The full answer is a complex one. Relative to other highly desirable areas, Boulder County must seem a bargain. Southwest Longmont and Niwot are short commutes into Boulder. When we lived in California's East Bay, neighbors were quick to offer that a commute of 40 minutes is very manageable. Indeed it was. Longmont is but 45 minutes from downtown. Throw in golf courses and quick access to the ski slopes, and the answer becomes obvious why those with high net worth are headed here.
It is an interesting chart, Buyer. The level of education is one of the highest per capita in the world. It's not all that surprising to see the area become more exclusive, is it?
The market was softer when agents responded to this string last year. I'm sticking to my position, though. The larger trend is toward more growth for Boulder for now.
People pay more to live in Boulder. The uncommon beauty of this rare gem of a city is the reason why. Boulder is a slow-growth city. This fact alone does not account for Boulder's exclusivity, but it is responsible for its economic stability. The economy here is more stable because of the large government employers here. The University of Colorado as well as a large federal government employment base, including the National Institute of Standards and Technology, are a large part of the reason economic downturns are not as pronounced here. The latest recession, however, is likely to finally catch up with this sector, too. However, growth is likely to offset cutbacks.
The Denver Business Journal carried a headline recently reporting the luxury market was strong in March. Boulder led the state in luxury sales, recording 19. Twenty-one sales were recorded for Denver and Arapahoe counties, an area with a much, much greater population.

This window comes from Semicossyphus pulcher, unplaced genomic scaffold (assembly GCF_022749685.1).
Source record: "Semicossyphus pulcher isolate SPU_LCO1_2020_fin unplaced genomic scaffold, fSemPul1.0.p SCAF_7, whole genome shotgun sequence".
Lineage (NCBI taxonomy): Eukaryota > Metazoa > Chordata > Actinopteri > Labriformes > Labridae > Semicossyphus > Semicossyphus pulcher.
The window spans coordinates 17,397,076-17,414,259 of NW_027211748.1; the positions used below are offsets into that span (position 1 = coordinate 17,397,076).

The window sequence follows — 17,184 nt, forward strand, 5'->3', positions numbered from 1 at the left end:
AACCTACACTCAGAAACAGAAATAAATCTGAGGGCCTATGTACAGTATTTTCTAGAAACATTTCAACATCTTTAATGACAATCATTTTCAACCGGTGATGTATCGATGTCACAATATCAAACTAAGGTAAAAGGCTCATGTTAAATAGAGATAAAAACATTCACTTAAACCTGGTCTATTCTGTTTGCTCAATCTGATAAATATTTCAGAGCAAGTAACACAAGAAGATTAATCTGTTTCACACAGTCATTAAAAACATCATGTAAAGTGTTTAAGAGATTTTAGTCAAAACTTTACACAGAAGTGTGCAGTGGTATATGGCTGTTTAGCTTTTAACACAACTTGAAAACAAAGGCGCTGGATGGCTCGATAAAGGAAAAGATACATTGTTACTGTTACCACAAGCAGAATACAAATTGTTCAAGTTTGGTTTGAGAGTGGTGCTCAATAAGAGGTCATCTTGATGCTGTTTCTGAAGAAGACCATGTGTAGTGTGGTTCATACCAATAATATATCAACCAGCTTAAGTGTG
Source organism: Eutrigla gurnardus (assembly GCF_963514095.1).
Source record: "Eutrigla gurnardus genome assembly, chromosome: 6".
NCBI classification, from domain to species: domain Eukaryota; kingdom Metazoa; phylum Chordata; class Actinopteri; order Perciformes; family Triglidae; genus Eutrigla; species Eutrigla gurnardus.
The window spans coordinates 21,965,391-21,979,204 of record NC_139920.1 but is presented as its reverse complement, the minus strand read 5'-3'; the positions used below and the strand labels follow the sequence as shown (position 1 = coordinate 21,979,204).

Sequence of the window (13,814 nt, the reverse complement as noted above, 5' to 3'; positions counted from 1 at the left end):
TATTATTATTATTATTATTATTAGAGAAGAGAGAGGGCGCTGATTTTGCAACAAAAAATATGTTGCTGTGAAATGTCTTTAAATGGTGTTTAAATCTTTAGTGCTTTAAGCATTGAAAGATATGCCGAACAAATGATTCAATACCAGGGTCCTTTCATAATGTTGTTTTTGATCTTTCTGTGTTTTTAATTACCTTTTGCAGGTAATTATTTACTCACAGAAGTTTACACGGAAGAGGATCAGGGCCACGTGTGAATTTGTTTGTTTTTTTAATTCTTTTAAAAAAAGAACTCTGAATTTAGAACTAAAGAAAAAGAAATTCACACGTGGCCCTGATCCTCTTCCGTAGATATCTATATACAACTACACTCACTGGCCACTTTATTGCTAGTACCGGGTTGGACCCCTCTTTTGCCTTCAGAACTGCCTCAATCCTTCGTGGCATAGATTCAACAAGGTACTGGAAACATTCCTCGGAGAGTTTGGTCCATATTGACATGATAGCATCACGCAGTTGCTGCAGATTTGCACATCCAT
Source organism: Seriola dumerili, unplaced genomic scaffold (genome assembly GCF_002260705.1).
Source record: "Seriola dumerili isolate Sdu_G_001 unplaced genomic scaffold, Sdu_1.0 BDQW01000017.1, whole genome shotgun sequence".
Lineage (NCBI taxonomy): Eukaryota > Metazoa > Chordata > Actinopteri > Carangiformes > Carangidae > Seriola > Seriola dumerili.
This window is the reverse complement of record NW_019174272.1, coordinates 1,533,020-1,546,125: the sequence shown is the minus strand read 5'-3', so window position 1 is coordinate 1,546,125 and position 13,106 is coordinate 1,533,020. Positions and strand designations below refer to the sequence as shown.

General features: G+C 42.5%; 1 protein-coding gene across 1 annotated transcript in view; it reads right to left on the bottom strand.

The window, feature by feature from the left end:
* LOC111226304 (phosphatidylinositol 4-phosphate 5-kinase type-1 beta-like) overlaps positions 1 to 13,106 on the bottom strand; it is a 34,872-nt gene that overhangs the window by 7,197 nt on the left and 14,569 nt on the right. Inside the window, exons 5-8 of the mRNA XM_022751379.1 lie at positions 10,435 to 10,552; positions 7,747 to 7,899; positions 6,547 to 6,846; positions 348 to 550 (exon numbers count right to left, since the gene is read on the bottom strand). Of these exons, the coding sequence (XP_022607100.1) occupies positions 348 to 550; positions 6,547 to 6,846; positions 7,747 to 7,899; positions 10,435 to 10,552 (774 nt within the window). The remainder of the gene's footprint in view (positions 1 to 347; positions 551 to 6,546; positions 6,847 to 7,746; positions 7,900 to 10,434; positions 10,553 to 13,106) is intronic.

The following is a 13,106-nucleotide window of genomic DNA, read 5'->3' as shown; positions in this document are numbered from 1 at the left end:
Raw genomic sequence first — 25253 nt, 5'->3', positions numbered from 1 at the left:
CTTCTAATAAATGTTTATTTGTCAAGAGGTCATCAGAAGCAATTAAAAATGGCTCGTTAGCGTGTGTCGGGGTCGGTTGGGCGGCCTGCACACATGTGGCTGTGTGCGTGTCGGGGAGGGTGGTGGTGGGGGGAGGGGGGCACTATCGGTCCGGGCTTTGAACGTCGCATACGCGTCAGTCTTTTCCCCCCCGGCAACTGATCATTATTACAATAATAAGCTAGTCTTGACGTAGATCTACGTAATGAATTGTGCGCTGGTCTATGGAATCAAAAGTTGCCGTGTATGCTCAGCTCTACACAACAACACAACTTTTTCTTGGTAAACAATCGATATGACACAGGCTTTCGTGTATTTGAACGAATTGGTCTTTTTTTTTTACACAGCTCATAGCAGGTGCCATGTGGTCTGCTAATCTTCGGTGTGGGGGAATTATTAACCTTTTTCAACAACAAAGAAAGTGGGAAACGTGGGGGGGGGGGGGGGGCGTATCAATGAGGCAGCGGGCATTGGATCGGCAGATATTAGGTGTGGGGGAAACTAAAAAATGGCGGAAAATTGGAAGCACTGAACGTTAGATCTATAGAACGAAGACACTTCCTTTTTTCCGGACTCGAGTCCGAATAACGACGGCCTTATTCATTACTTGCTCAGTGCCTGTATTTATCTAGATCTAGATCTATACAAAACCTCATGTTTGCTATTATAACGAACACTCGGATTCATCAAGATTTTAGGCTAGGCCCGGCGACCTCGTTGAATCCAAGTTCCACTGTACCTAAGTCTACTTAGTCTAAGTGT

Inventory is down, too. The DBJ noted that the number of available luxury homes is down 42 percent areawide. And, prices are moving up again.
Boulder is a dynamic area that draws entrepreneurs and corporate relocations. The city often finds itself in the national spotlight.
PML property movers of Longmont
A lot of good answers below. One other thing should be mentioned (or highlighted more than might already be obvious).
Boulder exists at a nexus between the high tech industry and the adventure/outdoor industry (which is in itself very high tech). It is a beautiful city in an extraordinary location. It is one of the few places where one can leave work for lunch, do something like climb one of the flatirons, and be back at one's desk for the afternoon. Some people move here for the high tech, some for the outdoors, some for the beauty, and some for all three.
The city is almost magnetic. It attracts photographers, other artists, retirees, technology workers, athletes, entrepreneurs, financial people and others in numbers that far exceed the vast majority of mid-sized and small towns. As long as this is true, I think you can count on the Boulder housing market to do okay at the very least â€“â€“ and probably considerably better than most.
Prudential Real Estate of the Rockies
I like your screen name I think that's very funny.
But on a serious note, I understand your weariness. I rented for two years in Boulder paying outrageous rates. I could never figure out how with such a down market how boulder prices were still so high. So I tried to look past the facts and the paper and figure out why?
What i came up with was the people in Boulder have made it that way. They are not people who rely on someone else to hire them. If they cannot find a job or do not like there job they create their own job. It us a place were creativity thrives and it shows. But... this just a theory although, it is something you might also want to consider.
Having said that I do not think that the boulder market will go south any time soon. If it does it will be MUCH less than the rest of the country. But I honestly doubt it will. I agree with Sandy that its a savvy place with an incredible location. (Location location location!)
If you have any questions feel free to contact me.
Lynn911 Dallas Realtor & Consultant, Loan Officer, Credit Repair Advisor
The Michael Group - Dallas Business Journal Top Ranked Realtors